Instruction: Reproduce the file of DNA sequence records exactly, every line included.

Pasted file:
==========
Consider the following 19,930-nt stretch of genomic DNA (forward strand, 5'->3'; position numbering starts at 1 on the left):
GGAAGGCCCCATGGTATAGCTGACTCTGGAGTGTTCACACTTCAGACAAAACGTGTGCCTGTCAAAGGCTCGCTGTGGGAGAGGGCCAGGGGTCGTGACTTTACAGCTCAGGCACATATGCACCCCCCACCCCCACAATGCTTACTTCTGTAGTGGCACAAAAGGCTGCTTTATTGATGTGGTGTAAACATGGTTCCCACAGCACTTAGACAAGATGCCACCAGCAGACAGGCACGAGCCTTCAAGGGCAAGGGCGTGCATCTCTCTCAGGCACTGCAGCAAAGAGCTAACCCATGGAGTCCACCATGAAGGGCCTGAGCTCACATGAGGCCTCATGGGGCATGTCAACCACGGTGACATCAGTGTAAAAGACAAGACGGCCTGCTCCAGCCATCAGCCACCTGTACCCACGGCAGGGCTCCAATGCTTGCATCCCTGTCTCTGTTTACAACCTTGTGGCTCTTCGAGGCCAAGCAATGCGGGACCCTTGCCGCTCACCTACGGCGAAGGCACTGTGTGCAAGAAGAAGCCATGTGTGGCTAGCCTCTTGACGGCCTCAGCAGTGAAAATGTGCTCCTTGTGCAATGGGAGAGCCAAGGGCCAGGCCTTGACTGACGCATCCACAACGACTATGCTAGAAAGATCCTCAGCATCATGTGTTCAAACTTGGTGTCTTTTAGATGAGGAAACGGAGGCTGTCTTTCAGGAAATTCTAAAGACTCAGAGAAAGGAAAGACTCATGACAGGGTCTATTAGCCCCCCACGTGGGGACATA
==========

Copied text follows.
Consider the following 19,930-nt stretch of genomic DNA (forward strand, 5'->3'; position numbering starts at 1 on the left):
GGAAGGCCCCATGGTATAGCTGACTCTGGAGTGTTCACACTTCAGACAAAACGTGTGCCTGTCAAAGGCTCGCTGTGGGAGAGGGCCAGGGGTCGTGACTTTACAGCTCAGGCACATATGCACCCCCCACCCCCACAATGCTTACTTCTGTAGTGGCACAAAAGGCTGCTTTATTGATGTGGTGTAAACATGGTTCCCACAGCACTTAGACAAGATGCCACCAGCAGACAGGCACGAGCCTTCAAGGGCAAGGGCGTGCATCTCTCTCAGGCACTGCAGCAAAGAGCTAACCCATGGAGTCCACCATGAAGGGCCTGAGCTCACATGAGGCCTCATGGGGCATGTCAACCACGGTGACATCAGTGTAAAAGACAAGACGGCCTGCTCCAGCCATCAGCCACCTGTACCCACGGCAGGGCTCCAATGCTTGCATCCCTGTCTCTGTTTACAACCTTGTGGCTCTTCGAGGCCAAGCAATGCGGGACCCTTGCCGCTCACCTACGGCGAAGGCACTGTGTGCAAGAAGAAGCCATGTGTGGCTAGCCTCTTGACGGCCTCAGCAGTGAAAATGTGCTCCTTGTGCAATGGGAGAGCCAAGGGCCAGGCCTTGACTGACGCATCCACAACGACTATGCTAGAAAGATCCTCAGCATCATGTGTTCAAACTTGGTGTCTTTTAGATGAGGAAACGGAGGCTGTCTTTCAGGAAATTCTAAAGACTCAGAGAAAGGAAAGACTCATGACAGGGTCTATTAGCCCCCCACGTGGGGACATA